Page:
Q. What are the symptoms of stress and anxiety?
A. Symptoms vary but may include fatigue, low mood, anxious feelings, panic, isolation, irritability, racing thoughts, pounding heart, and changes in appetite. These symptoms can be life altering and may diminish your quality of life and your ability to enjoy your interests. Stress and anxiety may also make you feel overwhelmed or incapable of making clear decisions. These conditions may also result in the inability to concentrate. Many individuals with extreme stress and anxiety procrastinate and are unable to complete even the smallest of tasks or projects. Other symptoms may also occur and vary from person to person. An individualized evaluation done by a stress and anxiety specialist will help identify your specific symptoms. Many people ask the difference between stress and anxiety. Stress is not considered to be a clinical or mental health disorder but rather a condition or state of being. However, anxiety can be diagnosed as a clinical/mental health disorder and can run in families and be attributed partially to genetics. Both conditions are treatable with high success rates when a professional who specializes in stress and anxiety is involved. This specialist is trained in teaching you the necessary coping skills to manage your symptoms.
Q. How does stress affect my body?
A. Studies show that up to 75 percent of physician visits are related to stress. Stress affects everyone in different ways. It can cause headaches, stomach problems, insomnia, high blood pressure, higher risk for heart problems, increased blood sugar levels, fertility and sex drive problems. Physical symptoms can range from mild to extreme. For example, stress can cause a range of symptoms from minor headaches to migraines, or mild stomach aches to ulcers. Stress weakens your immune system and may pre-dispose you to more frequent flu or cold episodes. Over an extended period of time, stress can diminish your ability to fight other types of infections or medical conditions you may be at risk for due to genetics. A primary stress symptom is fatigue. Fatigue can create a variety of issues for your body and your mind. It also suppresses your immune system, and may make concentration very difficult. In some cases, extended fatigue may result in various levels of confusion or memory problems. Fatigue can also cause body and joint aches. An estimated 18 million people in this country suffer from some type of sexual dysfunction. This may also be attributed to fatigue and other stress factors. Stress may lead to diminished interest in many activities including sex.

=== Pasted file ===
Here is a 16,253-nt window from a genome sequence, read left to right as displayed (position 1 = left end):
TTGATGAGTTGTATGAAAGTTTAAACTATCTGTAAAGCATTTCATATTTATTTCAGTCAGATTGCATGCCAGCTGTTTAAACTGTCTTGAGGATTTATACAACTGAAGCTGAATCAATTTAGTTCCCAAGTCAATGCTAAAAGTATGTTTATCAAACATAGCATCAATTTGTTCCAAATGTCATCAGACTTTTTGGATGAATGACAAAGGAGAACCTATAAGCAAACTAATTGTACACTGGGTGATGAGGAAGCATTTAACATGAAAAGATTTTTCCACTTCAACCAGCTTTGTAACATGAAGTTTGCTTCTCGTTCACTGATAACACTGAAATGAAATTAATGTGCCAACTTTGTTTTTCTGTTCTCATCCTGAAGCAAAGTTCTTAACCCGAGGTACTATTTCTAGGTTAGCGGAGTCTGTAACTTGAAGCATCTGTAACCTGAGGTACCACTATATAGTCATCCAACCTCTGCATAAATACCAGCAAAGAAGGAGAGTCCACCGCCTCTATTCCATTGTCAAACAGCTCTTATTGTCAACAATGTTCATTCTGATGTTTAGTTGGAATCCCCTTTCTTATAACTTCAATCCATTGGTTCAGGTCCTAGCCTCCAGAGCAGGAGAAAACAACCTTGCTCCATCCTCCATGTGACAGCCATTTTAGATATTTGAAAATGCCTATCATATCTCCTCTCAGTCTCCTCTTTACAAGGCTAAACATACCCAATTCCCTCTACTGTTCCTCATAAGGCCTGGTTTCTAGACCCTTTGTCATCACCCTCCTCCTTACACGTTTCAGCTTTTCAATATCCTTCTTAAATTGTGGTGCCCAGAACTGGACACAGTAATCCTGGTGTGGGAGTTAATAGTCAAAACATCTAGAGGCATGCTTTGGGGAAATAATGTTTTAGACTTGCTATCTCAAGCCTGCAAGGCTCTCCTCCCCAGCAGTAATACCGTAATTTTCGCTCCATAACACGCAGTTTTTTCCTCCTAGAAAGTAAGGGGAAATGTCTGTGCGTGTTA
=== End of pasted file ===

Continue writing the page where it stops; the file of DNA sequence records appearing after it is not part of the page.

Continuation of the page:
Q. What are the most effective treatments to manage stress and anxiety?
A. Working with a professional who specializes in stress and anxiety has been shown to be very effective in lowering both stress and anxiety. A trained stress and anxiety specialist will likely use what is called Cognitive Behavioral Therapy (CBT). This approach teaches you to change your faulty or anxiety producing thoughts, while offering behavioral training in relaxation, meditation, aromatherapy, yoga, or physical exercise. Negative thinking has been extensively studied and identified as a primary cause for stress and anxiety. You can learn to identify faulty, frightening or irrational thoughts so they can be changed or re-arranged to lower your stress and anxiety reactions. Medications are also available and work best in partnership with Cognitive Behavioral Therapies. Stress is sometimes a choice. In other words, how you view the problem may be the problem. Both stress and anxiety are raised when your thinking is irrational and/or negative, and lowered when your thinking is more rational and positive. Self-help books and other reading materials may also be helpful for you to re-train your brain, and to change self-defeating behavioral habits. Managing your stress and anxiety will bring relief and restore your quality of life.